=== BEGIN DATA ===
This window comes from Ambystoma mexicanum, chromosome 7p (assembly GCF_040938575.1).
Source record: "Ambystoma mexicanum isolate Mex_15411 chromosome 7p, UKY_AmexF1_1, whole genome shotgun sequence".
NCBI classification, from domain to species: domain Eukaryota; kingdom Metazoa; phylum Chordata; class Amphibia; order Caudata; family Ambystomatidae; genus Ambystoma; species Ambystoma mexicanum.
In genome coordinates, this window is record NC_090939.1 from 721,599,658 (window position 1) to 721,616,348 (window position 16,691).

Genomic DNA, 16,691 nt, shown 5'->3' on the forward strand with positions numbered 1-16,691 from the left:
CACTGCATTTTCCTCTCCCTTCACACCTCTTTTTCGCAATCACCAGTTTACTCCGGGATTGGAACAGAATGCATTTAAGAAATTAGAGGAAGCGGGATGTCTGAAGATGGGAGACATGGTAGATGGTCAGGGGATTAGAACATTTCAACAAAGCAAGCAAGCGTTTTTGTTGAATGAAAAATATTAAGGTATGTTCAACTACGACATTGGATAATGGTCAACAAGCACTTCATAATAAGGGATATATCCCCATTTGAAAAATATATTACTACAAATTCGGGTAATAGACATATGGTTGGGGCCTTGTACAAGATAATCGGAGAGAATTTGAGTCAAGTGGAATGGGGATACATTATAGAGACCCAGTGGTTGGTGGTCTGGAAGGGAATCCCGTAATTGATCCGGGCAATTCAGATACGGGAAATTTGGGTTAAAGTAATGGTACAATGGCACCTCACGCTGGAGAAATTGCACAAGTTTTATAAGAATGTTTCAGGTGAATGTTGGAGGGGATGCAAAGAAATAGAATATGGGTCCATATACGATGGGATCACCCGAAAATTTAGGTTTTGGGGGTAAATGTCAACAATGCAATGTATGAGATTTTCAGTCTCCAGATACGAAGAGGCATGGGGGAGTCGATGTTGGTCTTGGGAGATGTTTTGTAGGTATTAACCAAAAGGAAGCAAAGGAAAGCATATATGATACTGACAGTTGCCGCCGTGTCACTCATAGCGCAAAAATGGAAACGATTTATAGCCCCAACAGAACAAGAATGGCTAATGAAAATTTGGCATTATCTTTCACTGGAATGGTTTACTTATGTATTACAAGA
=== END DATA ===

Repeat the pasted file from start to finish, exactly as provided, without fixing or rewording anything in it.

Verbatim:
This window comes from Ambystoma mexicanum, chromosome 7p (assembly GCF_040938575.1).
Source record: "Ambystoma mexicanum isolate Mex_15411 chromosome 7p, UKY_AmexF1_1, whole genome shotgun sequence".
NCBI classification, from domain to species: domain Eukaryota; kingdom Metazoa; phylum Chordata; class Amphibia; order Caudata; family Ambystomatidae; genus Ambystoma; species Ambystoma mexicanum.
In genome coordinates, this window is record NC_090939.1 from 721,599,658 (window position 1) to 721,616,348 (window position 16,691).

Genomic DNA, 16,691 nt, shown 5'->3' on the forward strand with positions numbered 1-16,691 from the left:
CACTGCATTTTCCTCTCCCTTCACACCTCTTTTTCGCAATCACCAGTTTACTCCGGGATTGGAACAGAATGCATTTAAGAAATTAGAGGAAGCGGGATGTCTGAAGATGGGAGACATGGTAGATGGTCAGGGGATTAGAACATTTCAACAAAGCAAGCAAGCGTTTTTGTTGAATGAAAAATATTAAGGTATGTTCAACTACGACATTGGATAATGGTCAACAAGCACTTCATAATAAGGGATATATCCCCATTTGAAAAATATATTACTACAAATTCGGGTAATAGACATATGGTTGGGGCCTTGTACAAGATAATCGGAGAGAATTTGAGTCAAGTGGAATGGGGATACATTATAGAGACCCAGTGGTTGGTGGTCTGGAAGGGAATCCCGTAATTGATCCGGGCAATTCAGATACGGGAAATTTGGGTTAAAGTAATGGTACAATGGCACCTCACGCTGGAGAAATTGCACAAGTTTTATAAGAATGTTTCAGGTGAATGTTGGAGGGGATGCAAAGAAATAGAATATGGGTCCATATACGATGGGATCACCCGAAAATTTAGGTTTTGGGGGTAAATGTCAACAATGCAATGTATGAGATTTTCAGTCTCCAGATACGAAGAGGCATGGGGGAGTCGATGTTGGTCTTGGGAGATGTTTTGTAGGTATTAACCAAAAGGAAGCAAAGGAAAGCATATATGATACTGACAGTTGCCGCCGTGTCACTCATAGCGCAAAAATGGAAACGATTTATAGCCCCAACAGAACAAGAATGGCTAATGAAAATTTGGCATTATCTTTCACTGGAATGGTTTACTTATGTATTACAAGA